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Self-Fulfilling Liquidity and the Coordination Premium

Liquidity, defined as the ease with which an asset may be marketed, has a self-fulfilling dimension. If investors in the primary market for a new asset fear an illiquid secondary market, the issuance does not take off, thereby vindicating the initial concern about an illiquid secondary market. The fear of future illiquidity suffices to trigger current illiquidity. The purpose of this paper is to outline a simple model of self-fulfilling liquidity. It develops an issuance model where (i) investors are not financially constrained and (ii) have no market power, (iii) there are no transaction costs and (iv) none withholds private information. Interestingly, assets are illiquid in this frictionless world because of coordination failure among investors. There is room for coordination failure only because investors fear a future adverse selection discount if the issuance does not take off, but there is no informational concern, neither as the issuance takes place, nor in the secondary market at the equilibria. Illiquidity as a coordination failure is sufficient to predict stylized facts regarding the design and diffusion of financial innovations, without invoking the much stronger informational imperfections required in the existing literature.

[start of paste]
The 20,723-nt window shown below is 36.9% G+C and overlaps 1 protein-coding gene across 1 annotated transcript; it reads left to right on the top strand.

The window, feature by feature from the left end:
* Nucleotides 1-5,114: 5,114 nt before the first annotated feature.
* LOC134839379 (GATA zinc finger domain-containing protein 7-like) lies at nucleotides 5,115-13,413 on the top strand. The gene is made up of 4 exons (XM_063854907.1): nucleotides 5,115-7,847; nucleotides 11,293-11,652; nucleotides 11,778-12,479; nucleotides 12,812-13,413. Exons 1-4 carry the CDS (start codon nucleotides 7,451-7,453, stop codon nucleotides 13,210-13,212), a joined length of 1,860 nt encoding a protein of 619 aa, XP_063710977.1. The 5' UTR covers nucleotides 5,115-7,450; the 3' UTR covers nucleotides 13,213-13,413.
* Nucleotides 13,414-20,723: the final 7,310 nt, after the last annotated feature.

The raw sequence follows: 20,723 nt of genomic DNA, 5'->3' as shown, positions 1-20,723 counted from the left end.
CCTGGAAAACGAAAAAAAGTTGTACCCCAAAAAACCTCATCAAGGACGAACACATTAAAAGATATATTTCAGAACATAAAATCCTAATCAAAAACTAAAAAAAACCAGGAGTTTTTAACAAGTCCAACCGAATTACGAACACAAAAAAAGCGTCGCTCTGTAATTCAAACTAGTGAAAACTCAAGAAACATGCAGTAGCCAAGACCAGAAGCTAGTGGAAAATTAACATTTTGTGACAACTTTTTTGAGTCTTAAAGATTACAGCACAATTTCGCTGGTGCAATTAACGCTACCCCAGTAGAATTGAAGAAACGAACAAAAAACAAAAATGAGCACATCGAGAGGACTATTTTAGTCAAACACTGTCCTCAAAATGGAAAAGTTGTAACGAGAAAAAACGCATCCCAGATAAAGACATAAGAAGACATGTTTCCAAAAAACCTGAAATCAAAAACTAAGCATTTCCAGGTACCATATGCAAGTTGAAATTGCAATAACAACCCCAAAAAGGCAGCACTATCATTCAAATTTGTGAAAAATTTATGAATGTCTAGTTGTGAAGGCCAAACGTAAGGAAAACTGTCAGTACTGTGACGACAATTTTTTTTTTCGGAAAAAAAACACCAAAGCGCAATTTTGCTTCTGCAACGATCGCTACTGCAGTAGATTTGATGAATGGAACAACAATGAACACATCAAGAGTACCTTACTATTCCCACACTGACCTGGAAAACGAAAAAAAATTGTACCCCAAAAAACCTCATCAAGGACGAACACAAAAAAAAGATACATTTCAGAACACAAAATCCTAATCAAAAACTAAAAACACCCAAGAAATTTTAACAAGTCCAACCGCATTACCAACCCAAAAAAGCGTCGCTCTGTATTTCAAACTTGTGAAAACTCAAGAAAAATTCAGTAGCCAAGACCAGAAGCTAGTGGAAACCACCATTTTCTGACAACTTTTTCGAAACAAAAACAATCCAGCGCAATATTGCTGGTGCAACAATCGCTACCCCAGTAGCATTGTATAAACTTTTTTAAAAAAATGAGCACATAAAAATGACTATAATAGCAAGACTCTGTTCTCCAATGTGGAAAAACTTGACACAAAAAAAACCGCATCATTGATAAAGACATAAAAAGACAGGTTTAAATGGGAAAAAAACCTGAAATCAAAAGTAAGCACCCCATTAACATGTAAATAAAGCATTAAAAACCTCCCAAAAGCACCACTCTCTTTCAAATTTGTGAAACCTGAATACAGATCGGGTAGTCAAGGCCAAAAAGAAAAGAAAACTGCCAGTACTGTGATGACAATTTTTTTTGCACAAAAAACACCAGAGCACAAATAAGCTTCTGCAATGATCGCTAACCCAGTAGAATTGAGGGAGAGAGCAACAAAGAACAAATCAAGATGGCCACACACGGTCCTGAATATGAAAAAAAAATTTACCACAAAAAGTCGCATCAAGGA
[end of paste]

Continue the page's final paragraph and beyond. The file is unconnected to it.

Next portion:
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Paper provided by Carnegie Mellon University, Tepper School of Business in its series GSIA Working Papers with number 2005-E3.

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Date of creation: Nov 2004
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Handle: RePEc:cmu:gsiawp:710428070
Contact details of provider: Postal: Tepper School of Business, Carnegie Mellon University, 5000 Forbes Avenue, Pittsburgh, PA 15213-3890
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